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Rick Santorum thinks gas prices caused the recession. Is he right?

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On Monday, Rick Santorum offered his theory of the financial crisis: “We went into a recession in 2008 because of gasoline prices. The bubble burst in housing because people couldn’t pay their mortgages because of $4-a-gallon gasoline.” Is this crazy? Or is Santorum onto something?

Al Goldis/Reuters

Former Pennsylvania senator Rick Santorum.

It’s hard to find an economist who would go quite as far as Santorum. For one thing, the recession officially started in 2007, so the timing doesn’t work. For another, the collapse of the housing market, and the financial collapse that followed, had a variety of causes, which you can read all about in the Financial Crisis Inquiry Commission report. None of the members pinned the blame on high gas prices in the summer of 2008. But the idea that gas prices contributed to the problem isn’t totally far-fetched. After all, James Hamilton, an economist at the University of San Diego, has been arguing for awhile now that the sharp spike in oil prices in 2008 worsened the downturn.

Oil shocks have a long, storied history of coming along right before the economy crashes. In a 2010 paper, Hamilton pointed out that 10 of 11 post-World War II recessions in the United States were preceded by a sharp increase in the price of oil. By itself, that’s not proof that oil shocks always cause recessions, but sudden volatility can certainly make the economy more vulnerable to collapse. One 2010 study from the St. Louis Fed, for instance, found that “an average-sized shock to... oil prices increases the probability of recession in the U.S. by nearly 50 percentage points.”

Did something like this happen in 2008, when the housing market was already hurting and oil prices surged to $140 per barrel (thanks to tight supplies and rising demand in the developing world)? That’s quite possible. “Something in addition to housing began to drag the economy down [in 2008],” Hamilton notes, “and all the calculations in the paper support the conclusion that oil prices were an important factor in turning that slowdown into a recession.” He points out that oil shocks can have a disproportionate impact by hurting demand for new cars and light trucks. That, in turn, causes unemployment to shoot up in auto-producing areas. What’s more, when oil prices spike, people and firms frequently delay purchases of new capital and durable goods.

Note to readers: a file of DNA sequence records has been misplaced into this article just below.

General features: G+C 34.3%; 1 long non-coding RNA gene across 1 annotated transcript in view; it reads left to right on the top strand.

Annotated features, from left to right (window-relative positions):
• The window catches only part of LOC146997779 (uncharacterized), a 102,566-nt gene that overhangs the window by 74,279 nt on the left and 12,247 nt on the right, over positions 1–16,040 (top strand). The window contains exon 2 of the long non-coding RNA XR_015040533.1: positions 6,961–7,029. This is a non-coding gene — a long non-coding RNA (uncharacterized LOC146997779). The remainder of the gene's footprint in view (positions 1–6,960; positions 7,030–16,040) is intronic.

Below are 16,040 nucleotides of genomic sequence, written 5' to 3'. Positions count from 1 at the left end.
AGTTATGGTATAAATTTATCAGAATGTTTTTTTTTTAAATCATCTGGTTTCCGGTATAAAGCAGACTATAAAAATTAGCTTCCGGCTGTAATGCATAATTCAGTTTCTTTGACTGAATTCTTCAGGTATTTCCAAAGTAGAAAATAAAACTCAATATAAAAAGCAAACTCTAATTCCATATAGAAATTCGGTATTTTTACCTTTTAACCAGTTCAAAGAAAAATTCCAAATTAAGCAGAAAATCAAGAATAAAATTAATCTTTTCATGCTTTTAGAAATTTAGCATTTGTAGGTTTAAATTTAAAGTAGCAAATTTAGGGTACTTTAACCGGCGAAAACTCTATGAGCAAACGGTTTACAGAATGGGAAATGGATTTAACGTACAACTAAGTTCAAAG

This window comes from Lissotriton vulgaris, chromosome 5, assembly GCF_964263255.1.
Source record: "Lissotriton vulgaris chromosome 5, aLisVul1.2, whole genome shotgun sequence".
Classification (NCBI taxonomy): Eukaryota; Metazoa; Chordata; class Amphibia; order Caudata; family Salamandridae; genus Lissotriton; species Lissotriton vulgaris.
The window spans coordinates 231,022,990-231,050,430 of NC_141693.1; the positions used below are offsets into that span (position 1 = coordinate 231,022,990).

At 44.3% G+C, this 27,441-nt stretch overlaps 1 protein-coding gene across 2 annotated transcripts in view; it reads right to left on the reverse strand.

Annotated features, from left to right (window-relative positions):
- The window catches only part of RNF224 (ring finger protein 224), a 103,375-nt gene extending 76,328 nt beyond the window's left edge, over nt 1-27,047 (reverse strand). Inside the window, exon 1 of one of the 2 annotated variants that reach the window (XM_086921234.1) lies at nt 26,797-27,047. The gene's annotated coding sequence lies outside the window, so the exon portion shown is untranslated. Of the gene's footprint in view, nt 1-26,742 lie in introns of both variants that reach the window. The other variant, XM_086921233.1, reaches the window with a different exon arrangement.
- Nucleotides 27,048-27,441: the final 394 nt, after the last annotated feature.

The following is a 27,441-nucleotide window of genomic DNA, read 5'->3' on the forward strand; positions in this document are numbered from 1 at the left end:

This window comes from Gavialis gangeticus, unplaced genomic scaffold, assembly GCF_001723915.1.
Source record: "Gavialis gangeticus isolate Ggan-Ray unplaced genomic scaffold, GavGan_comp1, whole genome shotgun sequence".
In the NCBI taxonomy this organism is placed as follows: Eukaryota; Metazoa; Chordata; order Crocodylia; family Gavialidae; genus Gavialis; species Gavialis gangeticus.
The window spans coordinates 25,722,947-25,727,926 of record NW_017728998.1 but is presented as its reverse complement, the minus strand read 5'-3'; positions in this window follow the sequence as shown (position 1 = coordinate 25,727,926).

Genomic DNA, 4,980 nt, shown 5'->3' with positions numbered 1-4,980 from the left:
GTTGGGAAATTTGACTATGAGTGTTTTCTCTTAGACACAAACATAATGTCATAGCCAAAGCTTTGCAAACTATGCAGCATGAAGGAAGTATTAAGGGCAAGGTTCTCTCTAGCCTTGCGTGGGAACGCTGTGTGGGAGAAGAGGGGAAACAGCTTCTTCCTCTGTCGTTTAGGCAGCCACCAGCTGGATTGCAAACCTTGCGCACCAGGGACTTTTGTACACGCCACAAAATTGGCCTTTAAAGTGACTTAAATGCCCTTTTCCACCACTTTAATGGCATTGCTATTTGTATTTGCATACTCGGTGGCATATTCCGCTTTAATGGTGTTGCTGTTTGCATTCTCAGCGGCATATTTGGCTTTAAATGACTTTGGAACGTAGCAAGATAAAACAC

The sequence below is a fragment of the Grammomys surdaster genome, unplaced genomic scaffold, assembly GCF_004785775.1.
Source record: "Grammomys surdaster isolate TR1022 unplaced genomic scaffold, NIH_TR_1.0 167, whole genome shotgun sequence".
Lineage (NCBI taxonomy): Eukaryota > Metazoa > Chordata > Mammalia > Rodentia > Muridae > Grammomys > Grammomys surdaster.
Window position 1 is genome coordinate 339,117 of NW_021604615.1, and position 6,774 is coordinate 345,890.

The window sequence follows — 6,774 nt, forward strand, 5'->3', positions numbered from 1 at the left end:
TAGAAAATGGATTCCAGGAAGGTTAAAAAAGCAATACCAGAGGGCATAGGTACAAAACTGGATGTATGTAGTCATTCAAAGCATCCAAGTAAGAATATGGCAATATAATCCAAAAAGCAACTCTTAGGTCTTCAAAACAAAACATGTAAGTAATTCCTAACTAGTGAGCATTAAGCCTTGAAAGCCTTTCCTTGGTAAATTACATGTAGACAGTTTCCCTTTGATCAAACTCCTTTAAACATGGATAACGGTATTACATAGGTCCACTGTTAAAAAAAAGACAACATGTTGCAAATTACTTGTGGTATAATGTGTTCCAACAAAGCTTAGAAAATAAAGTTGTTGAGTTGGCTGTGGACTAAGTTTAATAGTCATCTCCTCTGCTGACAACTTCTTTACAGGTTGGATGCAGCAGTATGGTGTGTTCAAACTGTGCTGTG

So Santorum is wrong on the sequencing here — the housing crisis came first, then the oil shock made things worse. And there’s little evidence for Santorum’s claim that Obama actively wants higher gas prices. But it’s not crazy to fret about the effects of high gas prices on the broader economy. Fortunately, there are a few differences between our current situation and 2008. Oil prices may be high these days, but this isn’t a sudden upward jolt — prices were high for much of 2011. And researchers at the Stanford Energy Modeling Forum have found that the economy can adjust to steady, gradual increases in the price of crude better than wild lurches.

For more smart discussion on whether the current oil price spike could cramp the ongoing recovery, see Michael Levi, Karl Smith, and Tim Duy.

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